In the latest step of an aggressive expansion plan, Ent Federal Credit Union opened its 20th service center in Stetson Hills on Jan. 28, and the event was a peek at things to come in the Colorado Springs banking world.
The more than 1,000 people attending the grand opening had a chance to operate state-of-the-art ATMs and a safety deposit box security system that measures pressure points on the palms of the hand to identify members.
To gain access to safety deposit boxes, credit union members place their palms on small wall-mounted panel. When identification is ensured, a vault door opens, allowing one person at a time into the safety deposit box area. No Ent employee assistance is needed.
The ATMs allow images of money and checks to appear on the machine’s monitor so members can check deposits before finalizing transactions. Deposit envelopes are optional.
Ent officials say they are the first financial institution in the Pikes Peak region to use the new technology.
The service center at 6060 Championship View, south of the intersection of Barnes and Tutt roads, is the first of four service centers scheduled to open in 2006.
Ent also plans to open centers this year in Denver, Pueblo and the fast-growing community of Jackson Creek, south of Monument.
U.S. Bancorp this week got a ratings bump from Standard & Poor’s Ratings Services.
S&P raised the ratings on U.S. Bancorp, including its counterparty credit ratings, from A+/A-1 to AA-/A-1+.
S&P also raised its long-term counterparty credit ratings on U.S.
Bancorp’s subsidiaries, U.S. Bank National Association and U.S. Bank National Association N.D. from AA- to AA.
This AA rating is the highest rating S&P gives to domestic banks.
The rating agency also revised its outlook for U.S. Bancorp to stable from positive.
Creighton University economists surveyed chief executive officers and presidents of community banks in seven states to gauge the economic pulse of their communities.
“MainStreet Economy” will study economic conditions now and six months down the road. The first survey, completed in January, indicates that the non-urban, agriculturally dependent economies of the seven-state area expanded for the month.
Additionally, presidents and CEOs in the region, which includes the rural and non-urban portions of Colorado, Iowa, Kansas, Missouri, Nebraska, South Dakota and Wyoming, expect the “MainStreet Economy” numbers to continue to grow slowly during the next six months.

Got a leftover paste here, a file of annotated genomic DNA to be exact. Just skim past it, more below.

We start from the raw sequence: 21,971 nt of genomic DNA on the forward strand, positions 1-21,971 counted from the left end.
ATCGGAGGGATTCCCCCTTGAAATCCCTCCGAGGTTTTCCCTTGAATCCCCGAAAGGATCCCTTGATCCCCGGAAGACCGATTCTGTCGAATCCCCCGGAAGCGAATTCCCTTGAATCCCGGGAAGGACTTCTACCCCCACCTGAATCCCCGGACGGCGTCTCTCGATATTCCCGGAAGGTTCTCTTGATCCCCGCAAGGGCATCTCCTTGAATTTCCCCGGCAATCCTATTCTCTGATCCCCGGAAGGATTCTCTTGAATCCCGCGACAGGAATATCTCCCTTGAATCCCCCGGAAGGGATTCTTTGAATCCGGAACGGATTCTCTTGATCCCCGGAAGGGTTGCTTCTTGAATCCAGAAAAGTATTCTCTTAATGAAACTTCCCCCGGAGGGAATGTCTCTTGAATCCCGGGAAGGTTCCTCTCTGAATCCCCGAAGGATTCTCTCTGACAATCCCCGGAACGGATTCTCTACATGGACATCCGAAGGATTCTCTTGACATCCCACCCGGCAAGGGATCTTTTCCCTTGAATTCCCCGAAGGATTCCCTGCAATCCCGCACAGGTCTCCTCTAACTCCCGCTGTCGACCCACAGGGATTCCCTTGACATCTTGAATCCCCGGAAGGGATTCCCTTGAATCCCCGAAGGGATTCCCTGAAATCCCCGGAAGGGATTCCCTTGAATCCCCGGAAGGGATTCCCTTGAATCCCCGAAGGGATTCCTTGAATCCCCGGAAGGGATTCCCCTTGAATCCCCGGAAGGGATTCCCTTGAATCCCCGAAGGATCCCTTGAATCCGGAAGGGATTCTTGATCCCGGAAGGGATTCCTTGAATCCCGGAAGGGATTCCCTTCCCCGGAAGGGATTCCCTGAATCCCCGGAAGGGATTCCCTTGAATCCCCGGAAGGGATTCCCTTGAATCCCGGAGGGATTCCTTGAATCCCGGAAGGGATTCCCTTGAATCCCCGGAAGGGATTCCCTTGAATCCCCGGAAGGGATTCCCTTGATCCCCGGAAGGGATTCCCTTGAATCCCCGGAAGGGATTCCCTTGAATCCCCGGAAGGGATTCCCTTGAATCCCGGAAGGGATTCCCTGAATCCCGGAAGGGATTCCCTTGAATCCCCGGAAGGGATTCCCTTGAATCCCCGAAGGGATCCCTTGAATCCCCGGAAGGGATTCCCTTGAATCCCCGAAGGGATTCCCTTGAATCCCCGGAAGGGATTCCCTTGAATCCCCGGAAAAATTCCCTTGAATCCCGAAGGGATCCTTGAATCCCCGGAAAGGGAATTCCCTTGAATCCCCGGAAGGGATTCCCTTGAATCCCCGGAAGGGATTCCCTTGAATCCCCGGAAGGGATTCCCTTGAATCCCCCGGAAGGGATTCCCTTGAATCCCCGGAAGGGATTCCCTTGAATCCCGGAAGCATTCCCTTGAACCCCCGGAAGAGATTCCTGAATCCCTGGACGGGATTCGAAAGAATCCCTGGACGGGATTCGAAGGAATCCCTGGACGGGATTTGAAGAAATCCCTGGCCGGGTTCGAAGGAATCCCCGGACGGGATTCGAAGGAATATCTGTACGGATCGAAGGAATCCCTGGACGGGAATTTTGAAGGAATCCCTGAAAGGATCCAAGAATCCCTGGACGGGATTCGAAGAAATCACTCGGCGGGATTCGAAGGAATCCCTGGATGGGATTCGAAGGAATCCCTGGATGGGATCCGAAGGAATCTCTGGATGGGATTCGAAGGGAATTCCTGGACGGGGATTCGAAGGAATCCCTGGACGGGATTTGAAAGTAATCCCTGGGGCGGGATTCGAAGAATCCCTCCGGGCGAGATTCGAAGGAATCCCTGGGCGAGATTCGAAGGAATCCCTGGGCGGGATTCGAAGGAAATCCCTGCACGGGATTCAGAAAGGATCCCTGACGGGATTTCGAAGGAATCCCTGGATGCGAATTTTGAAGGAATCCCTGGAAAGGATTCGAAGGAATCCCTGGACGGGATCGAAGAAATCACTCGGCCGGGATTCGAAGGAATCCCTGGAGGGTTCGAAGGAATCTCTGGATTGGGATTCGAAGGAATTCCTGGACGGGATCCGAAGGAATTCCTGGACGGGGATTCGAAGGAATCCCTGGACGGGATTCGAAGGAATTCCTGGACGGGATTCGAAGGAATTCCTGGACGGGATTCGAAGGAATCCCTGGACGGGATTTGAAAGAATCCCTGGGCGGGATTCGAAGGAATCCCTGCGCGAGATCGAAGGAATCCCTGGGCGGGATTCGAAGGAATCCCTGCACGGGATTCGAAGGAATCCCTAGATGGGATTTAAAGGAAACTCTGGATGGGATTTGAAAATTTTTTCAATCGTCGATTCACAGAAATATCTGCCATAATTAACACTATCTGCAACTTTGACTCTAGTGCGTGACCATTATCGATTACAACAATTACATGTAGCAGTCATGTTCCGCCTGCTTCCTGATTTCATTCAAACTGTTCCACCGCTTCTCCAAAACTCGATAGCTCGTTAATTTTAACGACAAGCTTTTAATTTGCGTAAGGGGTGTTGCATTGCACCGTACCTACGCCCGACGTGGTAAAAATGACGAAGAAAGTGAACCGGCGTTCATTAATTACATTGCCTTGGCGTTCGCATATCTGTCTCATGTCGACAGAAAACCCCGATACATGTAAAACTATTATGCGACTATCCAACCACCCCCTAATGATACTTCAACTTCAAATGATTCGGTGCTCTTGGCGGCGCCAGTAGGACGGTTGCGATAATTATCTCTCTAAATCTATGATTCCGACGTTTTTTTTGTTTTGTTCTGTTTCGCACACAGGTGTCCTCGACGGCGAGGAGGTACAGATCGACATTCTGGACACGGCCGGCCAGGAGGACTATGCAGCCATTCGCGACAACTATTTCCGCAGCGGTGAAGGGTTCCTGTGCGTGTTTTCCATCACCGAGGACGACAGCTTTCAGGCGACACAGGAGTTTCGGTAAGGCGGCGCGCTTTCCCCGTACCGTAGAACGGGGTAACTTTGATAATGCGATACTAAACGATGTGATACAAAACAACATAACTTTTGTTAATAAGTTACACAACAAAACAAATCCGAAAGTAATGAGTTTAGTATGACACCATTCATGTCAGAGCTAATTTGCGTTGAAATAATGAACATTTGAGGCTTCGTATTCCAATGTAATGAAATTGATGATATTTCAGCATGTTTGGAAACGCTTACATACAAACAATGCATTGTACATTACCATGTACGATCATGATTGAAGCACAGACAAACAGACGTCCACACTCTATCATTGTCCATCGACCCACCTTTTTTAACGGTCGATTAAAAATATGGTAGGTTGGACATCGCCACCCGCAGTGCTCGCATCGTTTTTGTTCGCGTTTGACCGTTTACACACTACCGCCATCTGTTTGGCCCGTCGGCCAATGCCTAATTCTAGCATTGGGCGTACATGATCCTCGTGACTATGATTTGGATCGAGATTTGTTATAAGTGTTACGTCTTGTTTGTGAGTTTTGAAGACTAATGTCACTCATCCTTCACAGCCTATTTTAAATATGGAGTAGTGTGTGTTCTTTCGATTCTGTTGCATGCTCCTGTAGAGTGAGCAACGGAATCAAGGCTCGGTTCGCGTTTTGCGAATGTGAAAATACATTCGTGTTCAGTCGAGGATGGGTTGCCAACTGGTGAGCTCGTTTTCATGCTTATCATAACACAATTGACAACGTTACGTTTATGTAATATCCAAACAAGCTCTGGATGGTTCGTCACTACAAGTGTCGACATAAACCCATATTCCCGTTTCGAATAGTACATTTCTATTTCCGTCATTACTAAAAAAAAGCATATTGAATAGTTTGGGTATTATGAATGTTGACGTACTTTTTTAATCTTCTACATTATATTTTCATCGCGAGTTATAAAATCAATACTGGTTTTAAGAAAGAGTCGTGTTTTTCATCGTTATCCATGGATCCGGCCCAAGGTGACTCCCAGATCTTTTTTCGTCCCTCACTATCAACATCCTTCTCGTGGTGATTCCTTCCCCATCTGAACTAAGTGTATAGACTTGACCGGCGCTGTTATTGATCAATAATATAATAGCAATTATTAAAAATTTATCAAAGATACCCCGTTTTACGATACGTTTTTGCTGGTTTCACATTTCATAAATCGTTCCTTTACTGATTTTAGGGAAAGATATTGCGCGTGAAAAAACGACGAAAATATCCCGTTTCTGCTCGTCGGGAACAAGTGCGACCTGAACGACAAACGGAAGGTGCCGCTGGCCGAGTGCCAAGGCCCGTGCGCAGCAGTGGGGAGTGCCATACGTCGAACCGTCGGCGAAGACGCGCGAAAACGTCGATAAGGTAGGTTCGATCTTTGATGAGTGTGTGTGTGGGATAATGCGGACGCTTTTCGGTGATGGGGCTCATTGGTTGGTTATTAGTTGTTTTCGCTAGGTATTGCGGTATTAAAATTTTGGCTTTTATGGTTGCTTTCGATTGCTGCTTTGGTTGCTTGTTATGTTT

Bankers in the survey reported that strong cattle prices continue to bolster growth for portions of the region. Farm land prices also remain strong.
January’s MainStreet study’s economic index is 53.3, slightly above neutral growth of 50.
When compared to local urban counterparts, rural economies were strongest in Colorado, Iowa, Kansas and Missouri and weakest in Nebraska, South Dakota and Wyoming.
The survey’s creators noted that Wal-Mart stores continue to have a negative effect on rural business.
Twelve Ent Federal Credit Union employees have been recognized for their efforts to stop fraudulent actions during 2005.
As recognition for their work, the employees will share $1,750 in cash.
The employees are Mary Brinkdopke, January Finley, Teri Grignot, Caryn Kuechle, Adrienne Lieb, Courtney Matthews, Samantha Morrison, Lisa Olivas, Janine Shirley, Brianna Spellman, Anabelle Vong and LaShae Woodard.
The Internal Revenue Service sent word this week reminding tax professionals they can help clients receive tax relief from the Earned Income Tax Credit and there are a myriad of IRS tools to help them prepare claims.
For the 2005 tax year, the EITC income limits increased significantly, especially for married taxpayers who file jointly. The maximum credit amount also increased to $4,400.
Also, a number of new provisions seek to ease the burden on victims of hurricanes Katrina, Rita and Wilma.
Tax professionals prepared 71 percent of the 21.1 million EITC claims for tax year 2004. EITC claimants received more than $39 billion in tax relief.
Survey results released last week show U.S. Bank tied with National City Bank as the most trusted bank in America.
Wachovia placed third in the study.
The Ponemon Institute and Vontu Inc. organized the study to rate which banks are regarded in the top for safeguarding personal information.
About 68 percent of the survey respondents who give their banks high marks for privacy believe their banks are committed to protecting their personal information.
However, the study also found that even among banks with the highest level of consumer trust, it only takes two privacy breaches to destroy that trust.
Not surprisingly, if consumers lose confidence in their bank, they usually transfer their accounts to another institution.
Rob Larimer covers banking and finance for the Colorado Springs Business Journal.